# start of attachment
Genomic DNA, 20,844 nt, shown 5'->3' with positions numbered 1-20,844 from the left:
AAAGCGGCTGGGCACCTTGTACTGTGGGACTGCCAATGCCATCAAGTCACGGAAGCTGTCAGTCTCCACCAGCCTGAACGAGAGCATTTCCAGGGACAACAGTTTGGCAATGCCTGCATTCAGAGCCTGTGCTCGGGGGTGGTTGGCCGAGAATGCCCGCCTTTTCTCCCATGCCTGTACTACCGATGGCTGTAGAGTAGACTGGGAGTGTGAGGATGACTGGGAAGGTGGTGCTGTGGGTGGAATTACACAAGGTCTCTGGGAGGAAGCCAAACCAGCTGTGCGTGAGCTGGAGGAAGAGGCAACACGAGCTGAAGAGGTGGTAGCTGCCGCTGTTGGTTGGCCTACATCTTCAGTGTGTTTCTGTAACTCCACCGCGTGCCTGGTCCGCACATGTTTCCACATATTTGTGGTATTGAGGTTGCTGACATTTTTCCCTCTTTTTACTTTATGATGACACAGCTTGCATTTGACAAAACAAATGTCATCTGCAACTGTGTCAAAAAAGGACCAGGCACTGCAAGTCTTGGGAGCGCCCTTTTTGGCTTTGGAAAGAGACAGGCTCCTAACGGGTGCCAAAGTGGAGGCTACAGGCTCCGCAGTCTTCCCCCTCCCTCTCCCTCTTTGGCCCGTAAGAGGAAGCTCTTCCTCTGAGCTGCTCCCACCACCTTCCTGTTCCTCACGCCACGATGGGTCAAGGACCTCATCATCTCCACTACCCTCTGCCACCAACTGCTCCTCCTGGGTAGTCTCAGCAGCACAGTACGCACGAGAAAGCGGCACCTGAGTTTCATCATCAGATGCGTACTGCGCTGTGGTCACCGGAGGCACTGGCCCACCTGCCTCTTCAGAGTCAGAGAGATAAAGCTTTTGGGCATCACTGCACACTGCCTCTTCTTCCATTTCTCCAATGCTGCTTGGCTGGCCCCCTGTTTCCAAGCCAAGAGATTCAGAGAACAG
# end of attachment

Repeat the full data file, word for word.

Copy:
Genomic DNA, 20,844 nt, shown 5'->3' with positions numbered 1-20,844 from the left:
AAAGCGGCTGGGCACCTTGTACTGTGGGACTGCCAATGCCATCAAGTCACGGAAGCTGTCAGTCTCCACCAGCCTGAACGAGAGCATTTCCAGGGACAACAGTTTGGCAATGCCTGCATTCAGAGCCTGTGCTCGGGGGTGGTTGGCCGAGAATGCCCGCCTTTTCTCCCATGCCTGTACTACCGATGGCTGTAGAGTAGACTGGGAGTGTGAGGATGACTGGGAAGGTGGTGCTGTGGGTGGAATTACACAAGGTCTCTGGGAGGAAGCCAAACCAGCTGTGCGTGAGCTGGAGGAAGAGGCAACACGAGCTGAAGAGGTGGTAGCTGCCGCTGTTGGTTGGCCTACATCTTCAGTGTGTTTCTGTAACTCCACCGCGTGCCTGGTCCGCACATGTTTCCACATATTTGTGGTATTGAGGTTGCTGACATTTTTCCCTCTTTTTACTTTATGATGACACAGCTTGCATTTGACAAAACAAATGTCATCTGCAACTGTGTCAAAAAAGGACCAGGCACTGCAAGTCTTGGGAGCGCCCTTTTTGGCTTTGGAAAGAGACAGGCTCCTAACGGGTGCCAAAGTGGAGGCTACAGGCTCCGCAGTCTTCCCCCTCCCTCTCCCTCTTTGGCCCGTAAGAGGAAGCTCTTCCTCTGAGCTGCTCCCACCACCTTCCTGTTCCTCACGCCACGATGGGTCAAGGACCTCATCATCTCCACTACCCTCTGCCACCAACTGCTCCTCCTGGGTAGTCTCAGCAGCACAGTACGCACGAGAAAGCGGCACCTGAGTTTCATCATCAGATGCGTACTGCGCTGTGGTCACCGGAGGCACTGGCCCACCTGCCTCTTCAGAGTCAGAGAGATAAAGCTTTTGGGCATCACTGCACACTGCCTCTTCTTCCATTTCTCCAATGCTGCTTGGCTGGCCCCCTGTTTCCAAGCCAAGAGATTCAGAGAACAG